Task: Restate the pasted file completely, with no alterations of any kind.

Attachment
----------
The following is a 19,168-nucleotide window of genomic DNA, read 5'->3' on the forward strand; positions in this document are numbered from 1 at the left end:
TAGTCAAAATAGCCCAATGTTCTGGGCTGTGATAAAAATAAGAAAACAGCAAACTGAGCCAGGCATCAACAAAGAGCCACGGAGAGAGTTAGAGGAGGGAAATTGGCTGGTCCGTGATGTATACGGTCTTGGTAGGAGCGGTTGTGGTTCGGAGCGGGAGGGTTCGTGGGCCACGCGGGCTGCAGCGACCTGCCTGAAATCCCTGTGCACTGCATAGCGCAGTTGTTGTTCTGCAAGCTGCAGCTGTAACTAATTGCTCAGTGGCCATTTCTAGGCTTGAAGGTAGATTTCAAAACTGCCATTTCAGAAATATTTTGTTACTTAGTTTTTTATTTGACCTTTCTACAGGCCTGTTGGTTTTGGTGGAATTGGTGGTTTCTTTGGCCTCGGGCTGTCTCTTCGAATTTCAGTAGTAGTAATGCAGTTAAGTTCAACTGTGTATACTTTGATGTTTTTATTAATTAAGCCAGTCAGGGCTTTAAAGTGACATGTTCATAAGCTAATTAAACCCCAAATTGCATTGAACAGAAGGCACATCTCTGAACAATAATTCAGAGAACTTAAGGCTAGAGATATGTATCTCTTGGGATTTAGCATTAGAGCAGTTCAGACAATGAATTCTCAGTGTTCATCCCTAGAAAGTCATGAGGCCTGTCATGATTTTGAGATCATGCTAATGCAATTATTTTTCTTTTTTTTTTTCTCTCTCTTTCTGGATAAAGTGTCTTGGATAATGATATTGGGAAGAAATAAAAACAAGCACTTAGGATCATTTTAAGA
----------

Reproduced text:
The following is a 19,168-nucleotide window of genomic DNA, read 5'->3' on the forward strand; positions in this document are numbered from 1 at the left end:
TAGTCAAAATAGCCCAATGTTCTGGGCTGTGATAAAAATAAGAAAACAGCAAACTGAGCCAGGCATCAACAAAGAGCCACGGAGAGAGTTAGAGGAGGGAAATTGGCTGGTCCGTGATGTATACGGTCTTGGTAGGAGCGGTTGTGGTTCGGAGCGGGAGGGTTCGTGGGCCACGCGGGCTGCAGCGACCTGCCTGAAATCCCTGTGCACTGCATAGCGCAGTTGTTGTTCTGCAAGCTGCAGCTGTAACTAATTGCTCAGTGGCCATTTCTAGGCTTGAAGGTAGATTTCAAAACTGCCATTTCAGAAATATTTTGTTACTTAGTTTTTTATTTGACCTTTCTACAGGCCTGTTGGTTTTGGTGGAATTGGTGGTTTCTTTGGCCTCGGGCTGTCTCTTCGAATTTCAGTAGTAGTAATGCAGTTAAGTTCAACTGTGTATACTTTGATGTTTTTATTAATTAAGCCAGTCAGGGCTTTAAAGTGACATGTTCATAAGCTAATTAAACCCCAAATTGCATTGAACAGAAGGCACATCTCTGAACAATAATTCAGAGAACTTAAGGCTAGAGATATGTATCTCTTGGGATTTAGCATTAGAGCAGTTCAGACAATGAATTCTCAGTGTTCATCCCTAGAAAGTCATGAGGCCTGTCATGATTTTGAGATCATGCTAATGCAATTATTTTTCTTTTTTTTTTTCTCTCTCTTTCTGGATAAAGTGTCTTGGATAATGATATTGGGAAGAAATAAAAACAAGCACTTAGGATCATTTTAAGA